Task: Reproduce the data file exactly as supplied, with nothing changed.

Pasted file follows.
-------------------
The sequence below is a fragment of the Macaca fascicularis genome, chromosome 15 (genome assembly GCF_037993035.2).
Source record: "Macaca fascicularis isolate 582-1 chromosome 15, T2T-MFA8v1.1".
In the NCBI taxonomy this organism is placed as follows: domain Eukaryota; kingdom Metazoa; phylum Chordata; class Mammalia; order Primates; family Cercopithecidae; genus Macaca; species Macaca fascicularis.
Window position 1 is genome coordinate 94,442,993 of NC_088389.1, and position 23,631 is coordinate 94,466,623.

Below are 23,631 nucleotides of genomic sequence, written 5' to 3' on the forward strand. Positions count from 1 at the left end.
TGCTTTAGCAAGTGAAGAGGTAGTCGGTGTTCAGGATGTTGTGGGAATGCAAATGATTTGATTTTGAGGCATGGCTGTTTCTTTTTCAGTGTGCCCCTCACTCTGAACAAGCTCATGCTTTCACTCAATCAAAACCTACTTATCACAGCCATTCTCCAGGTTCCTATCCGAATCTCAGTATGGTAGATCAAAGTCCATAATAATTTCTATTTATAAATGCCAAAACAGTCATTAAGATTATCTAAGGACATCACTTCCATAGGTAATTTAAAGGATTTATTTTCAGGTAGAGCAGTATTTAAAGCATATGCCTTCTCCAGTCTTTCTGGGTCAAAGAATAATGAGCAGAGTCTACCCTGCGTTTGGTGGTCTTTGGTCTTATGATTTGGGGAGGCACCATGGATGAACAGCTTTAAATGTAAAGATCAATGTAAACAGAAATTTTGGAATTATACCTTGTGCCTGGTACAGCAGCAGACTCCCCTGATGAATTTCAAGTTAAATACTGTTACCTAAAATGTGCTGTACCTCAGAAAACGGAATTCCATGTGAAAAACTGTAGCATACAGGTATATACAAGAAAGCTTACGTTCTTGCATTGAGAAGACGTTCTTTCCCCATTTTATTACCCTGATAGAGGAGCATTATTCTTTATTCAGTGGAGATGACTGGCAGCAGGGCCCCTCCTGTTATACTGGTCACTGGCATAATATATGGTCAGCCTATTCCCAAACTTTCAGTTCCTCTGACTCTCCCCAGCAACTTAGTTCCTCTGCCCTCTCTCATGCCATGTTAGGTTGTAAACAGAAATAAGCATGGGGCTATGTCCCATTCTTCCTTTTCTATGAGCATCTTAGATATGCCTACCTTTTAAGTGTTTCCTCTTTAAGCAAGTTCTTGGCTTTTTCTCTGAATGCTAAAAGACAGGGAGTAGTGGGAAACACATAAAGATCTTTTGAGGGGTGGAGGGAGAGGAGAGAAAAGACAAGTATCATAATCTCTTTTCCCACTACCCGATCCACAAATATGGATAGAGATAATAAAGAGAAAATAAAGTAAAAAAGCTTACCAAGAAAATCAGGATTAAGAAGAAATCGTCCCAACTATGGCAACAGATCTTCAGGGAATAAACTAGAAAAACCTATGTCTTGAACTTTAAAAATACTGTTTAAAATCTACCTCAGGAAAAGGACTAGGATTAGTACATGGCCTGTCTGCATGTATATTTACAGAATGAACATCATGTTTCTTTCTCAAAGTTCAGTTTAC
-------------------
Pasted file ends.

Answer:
The sequence below is a fragment of the Macaca fascicularis genome, chromosome 15 (genome assembly GCF_037993035.2).
Source record: "Macaca fascicularis isolate 582-1 chromosome 15, T2T-MFA8v1.1".
In the NCBI taxonomy this organism is placed as follows: domain Eukaryota; kingdom Metazoa; phylum Chordata; class Mammalia; order Primates; family Cercopithecidae; genus Macaca; species Macaca fascicularis.
Window position 1 is genome coordinate 94,442,993 of NC_088389.1, and position 23,631 is coordinate 94,466,623.

Below are 23,631 nucleotides of genomic sequence, written 5' to 3' on the forward strand. Positions count from 1 at the left end.
TGCTTTAGCAAGTGAAGAGGTAGTCGGTGTTCAGGATGTTGTGGGAATGCAAATGATTTGATTTTGAGGCATGGCTGTTTCTTTTTCAGTGTGCCCCTCACTCTGAACAAGCTCATGCTTTCACTCAATCAAAACCTACTTATCACAGCCATTCTCCAGGTTCCTATCCGAATCTCAGTATGGTAGATCAAAGTCCATAATAATTTCTATTTATAAATGCCAAAACAGTCATTAAGATTATCTAAGGACATCACTTCCATAGGTAATTTAAAGGATTTATTTTCAGGTAGAGCAGTATTTAAAGCATATGCCTTCTCCAGTCTTTCTGGGTCAAAGAATAATGAGCAGAGTCTACCCTGCGTTTGGTGGTCTTTGGTCTTATGATTTGGGGAGGCACCATGGATGAACAGCTTTAAATGTAAAGATCAATGTAAACAGAAATTTTGGAATTATACCTTGTGCCTGGTACAGCAGCAGACTCCCCTGATGAATTTCAAGTTAAATACTGTTACCTAAAATGTGCTGTACCTCAGAAAACGGAATTCCATGTGAAAAACTGTAGCATACAGGTATATACAAGAAAGCTTACGTTCTTGCATTGAGAAGACGTTCTTTCCCCATTTTATTACCCTGATAGAGGAGCATTATTCTTTATTCAGTGGAGATGACTGGCAGCAGGGCCCCTCCTGTTATACTGGTCACTGGCATAATATATGGTCAGCCTATTCCCAAACTTTCAGTTCCTCTGACTCTCCCCAGCAACTTAGTTCCTCTGCCCTCTCTCATGCCATGTTAGGTTGTAAACAGAAATAAGCATGGGGCTATGTCCCATTCTTCCTTTTCTATGAGCATCTTAGATATGCCTACCTTTTAAGTGTTTCCTCTTTAAGCAAGTTCTTGGCTTTTTCTCTGAATGCTAAAAGACAGGGAGTAGTGGGAAACACATAAAGATCTTTTGAGGGGTGGAGGGAGAGGAGAGAAAAGACAAGTATCATAATCTCTTTTCCCACTACCCGATCCACAAATATGGATAGAGATAATAAAGAGAAAATAAAGTAAAAAAGCTTACCAAGAAAATCAGGATTAAGAAGAAATCGTCCCAACTATGGCAACAGATCTTCAGGGAATAAACTAGAAAAACCTATGTCTTGAACTTTAAAAATACTGTTTAAAATCTACCTCAGGAAAAGGACTAGGATTAGTACATGGCCTGTCTGCATGTATATTTACAGAATGAACATCATGTTTCTTTCTCAAAGTTCAGTTTAC